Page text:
Today’s Science Focuses on Human Benefits While Crew Packs Dragon

NASA astronaut Ricky Arnold
NASA astronaut Ricky Arnold processes microbial DNA using the Biomolecule Sequencer, a device that enables DNA sequencing in microgravity, to identify microbes able to survive in microgravity.

A trio of studies taking place today aboard the International Space Station explored a potential cancer therapy, researched human reproduction and observed protein crystals. Eye exams were also on the schedule to understand how microgravity impacts vision.

NASA astronaut Serena Auñón-Chancellor started her morning peering at endothelial cells through a microscope for the AngieX Cancer Therapy study. Afterward, she moved on to the Micro-11 investigation examining more biological samples in a microscope to gain fundamental data about successful reproduction in space.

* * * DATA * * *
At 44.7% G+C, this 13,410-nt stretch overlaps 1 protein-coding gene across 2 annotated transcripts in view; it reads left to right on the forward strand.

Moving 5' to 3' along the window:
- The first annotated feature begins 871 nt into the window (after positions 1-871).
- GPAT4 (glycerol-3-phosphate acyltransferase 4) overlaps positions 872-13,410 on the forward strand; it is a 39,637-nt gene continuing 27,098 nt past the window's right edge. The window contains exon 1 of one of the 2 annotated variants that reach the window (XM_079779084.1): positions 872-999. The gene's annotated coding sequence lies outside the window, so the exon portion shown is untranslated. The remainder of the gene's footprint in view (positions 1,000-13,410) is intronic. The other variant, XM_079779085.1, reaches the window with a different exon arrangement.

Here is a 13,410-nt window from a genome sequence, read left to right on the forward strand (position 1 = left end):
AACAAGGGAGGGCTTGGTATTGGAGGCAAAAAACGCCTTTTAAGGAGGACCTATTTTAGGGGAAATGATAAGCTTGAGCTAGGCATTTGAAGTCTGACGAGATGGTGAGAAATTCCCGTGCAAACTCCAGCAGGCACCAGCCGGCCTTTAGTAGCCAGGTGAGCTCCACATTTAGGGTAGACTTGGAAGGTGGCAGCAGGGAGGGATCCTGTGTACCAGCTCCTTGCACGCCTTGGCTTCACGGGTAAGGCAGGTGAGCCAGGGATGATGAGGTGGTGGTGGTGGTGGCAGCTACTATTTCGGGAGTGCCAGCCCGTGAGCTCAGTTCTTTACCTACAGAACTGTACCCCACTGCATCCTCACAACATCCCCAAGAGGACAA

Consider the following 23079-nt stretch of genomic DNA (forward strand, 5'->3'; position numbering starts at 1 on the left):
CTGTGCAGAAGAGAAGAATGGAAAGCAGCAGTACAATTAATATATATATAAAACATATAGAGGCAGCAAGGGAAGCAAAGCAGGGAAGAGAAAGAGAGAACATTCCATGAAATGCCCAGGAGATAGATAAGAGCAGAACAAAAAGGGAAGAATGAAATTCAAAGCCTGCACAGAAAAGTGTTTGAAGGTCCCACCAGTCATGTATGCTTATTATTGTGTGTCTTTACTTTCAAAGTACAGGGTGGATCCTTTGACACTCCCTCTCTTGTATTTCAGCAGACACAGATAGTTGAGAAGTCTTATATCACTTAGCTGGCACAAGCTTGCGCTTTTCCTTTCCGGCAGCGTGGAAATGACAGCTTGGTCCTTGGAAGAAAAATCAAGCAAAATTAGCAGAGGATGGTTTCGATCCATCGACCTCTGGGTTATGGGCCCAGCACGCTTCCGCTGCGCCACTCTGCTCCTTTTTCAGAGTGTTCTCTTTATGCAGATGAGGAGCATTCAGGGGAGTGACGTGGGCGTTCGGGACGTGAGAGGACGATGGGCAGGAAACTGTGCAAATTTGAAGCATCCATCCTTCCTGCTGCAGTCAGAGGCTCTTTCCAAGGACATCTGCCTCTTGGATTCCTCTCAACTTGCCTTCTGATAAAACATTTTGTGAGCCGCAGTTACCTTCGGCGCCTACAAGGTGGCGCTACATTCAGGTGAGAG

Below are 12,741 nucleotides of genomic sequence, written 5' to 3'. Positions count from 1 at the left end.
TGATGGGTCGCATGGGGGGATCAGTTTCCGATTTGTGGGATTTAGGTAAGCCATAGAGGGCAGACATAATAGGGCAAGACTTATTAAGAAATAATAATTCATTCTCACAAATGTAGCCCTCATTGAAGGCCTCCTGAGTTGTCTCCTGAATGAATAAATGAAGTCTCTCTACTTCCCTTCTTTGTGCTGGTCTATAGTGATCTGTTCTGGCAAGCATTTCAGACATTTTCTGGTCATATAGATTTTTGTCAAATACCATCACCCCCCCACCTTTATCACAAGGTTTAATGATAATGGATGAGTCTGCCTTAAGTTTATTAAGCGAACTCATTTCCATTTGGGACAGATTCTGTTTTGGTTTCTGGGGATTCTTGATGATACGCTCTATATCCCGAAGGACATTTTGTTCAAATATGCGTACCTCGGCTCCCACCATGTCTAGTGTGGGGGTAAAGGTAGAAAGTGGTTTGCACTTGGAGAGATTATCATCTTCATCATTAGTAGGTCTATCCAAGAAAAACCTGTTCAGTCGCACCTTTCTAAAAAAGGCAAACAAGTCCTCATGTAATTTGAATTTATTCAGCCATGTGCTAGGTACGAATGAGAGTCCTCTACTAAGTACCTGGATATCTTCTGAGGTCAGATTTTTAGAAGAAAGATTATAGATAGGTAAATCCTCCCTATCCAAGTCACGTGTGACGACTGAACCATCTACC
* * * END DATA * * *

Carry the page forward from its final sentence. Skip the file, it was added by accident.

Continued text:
Alexander Gerst, of the European Space Agency, contributed to pharmaceutical research during the afternoon stowing protein molecules in a science freezer. Microgravity enables the growth of high quality protein crystals revealing structures and properties that could improve disease-fighting therapies on Earth.

Gerst first started his day scanning NASA astronaut Ricky Arnold’s for eyes using Optical Coherence Tomography, a light imaging technique analogous to ultrasound. The data helps doctors understand how the weightless environment of microgravity impacts vision so mission controllers can plan safer spaceflight missions.

Finally, the SpaceX Dragon space freighter is being packed for its return to Earth on Aug. 3. Arnold and Commander Drew Feustel took turns today loading Dragon with station hardware and research samples for retrieval and analysis on Earth.

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